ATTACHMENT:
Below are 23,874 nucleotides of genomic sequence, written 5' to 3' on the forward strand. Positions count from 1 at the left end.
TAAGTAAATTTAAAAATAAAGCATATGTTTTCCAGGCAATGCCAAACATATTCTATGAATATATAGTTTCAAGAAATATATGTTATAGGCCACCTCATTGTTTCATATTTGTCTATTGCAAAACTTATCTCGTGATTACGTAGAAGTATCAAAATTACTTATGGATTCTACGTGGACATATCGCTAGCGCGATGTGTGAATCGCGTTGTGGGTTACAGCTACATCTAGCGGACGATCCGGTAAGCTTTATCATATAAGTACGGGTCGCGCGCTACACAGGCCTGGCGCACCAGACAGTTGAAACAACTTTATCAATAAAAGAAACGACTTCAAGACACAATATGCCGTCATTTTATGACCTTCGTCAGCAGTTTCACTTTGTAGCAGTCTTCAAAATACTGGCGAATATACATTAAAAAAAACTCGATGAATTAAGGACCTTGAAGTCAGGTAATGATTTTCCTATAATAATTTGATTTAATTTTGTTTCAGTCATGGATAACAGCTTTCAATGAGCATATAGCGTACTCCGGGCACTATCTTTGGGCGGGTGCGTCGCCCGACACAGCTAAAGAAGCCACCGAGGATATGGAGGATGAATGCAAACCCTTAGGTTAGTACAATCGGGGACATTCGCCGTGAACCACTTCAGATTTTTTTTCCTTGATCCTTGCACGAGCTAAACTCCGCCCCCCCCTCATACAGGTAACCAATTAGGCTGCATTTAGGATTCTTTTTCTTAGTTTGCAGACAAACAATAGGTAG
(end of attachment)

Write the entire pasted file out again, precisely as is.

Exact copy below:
Below are 23,874 nucleotides of genomic sequence, written 5' to 3' on the forward strand. Positions count from 1 at the left end.
TAAGTAAATTTAAAAATAAAGCATATGTTTTCCAGGCAATGCCAAACATATTCTATGAATATATAGTTTCAAGAAATATATGTTATAGGCCACCTCATTGTTTCATATTTGTCTATTGCAAAACTTATCTCGTGATTACGTAGAAGTATCAAAATTACTTATGGATTCTACGTGGACATATCGCTAGCGCGATGTGTGAATCGCGTTGTGGGTTACAGCTACATCTAGCGGACGATCCGGTAAGCTTTATCATATAAGTACGGGTCGCGCGCTACACAGGCCTGGCGCACCAGACAGTTGAAACAACTTTATCAATAAAAGAAACGACTTCAAGACACAATATGCCGTCATTTTATGACCTTCGTCAGCAGTTTCACTTTGTAGCAGTCTTCAAAATACTGGCGAATATACATTAAAAAAAACTCGATGAATTAAGGACCTTGAAGTCAGGTAATGATTTTCCTATAATAATTTGATTTAATTTTGTTTCAGTCATGGATAACAGCTTTCAATGAGCATATAGCGTACTCCGGGCACTATCTTTGGGCGGGTGCGTCGCCCGACACAGCTAAAGAAGCCACCGAGGATATGGAGGATGAATGCAAACCCTTAGGTTAGTACAATCGGGGACATTCGCCGTGAACCACTTCAGATTTTTTTTCCTTGATCCTTGCACGAGCTAAACTCCGCCCCCCCCTCATACAGGTAACCAATTAGGCTGCATTTAGGATTCTTTTTCTTAGTTTGCAGACAAACAATAGGTAG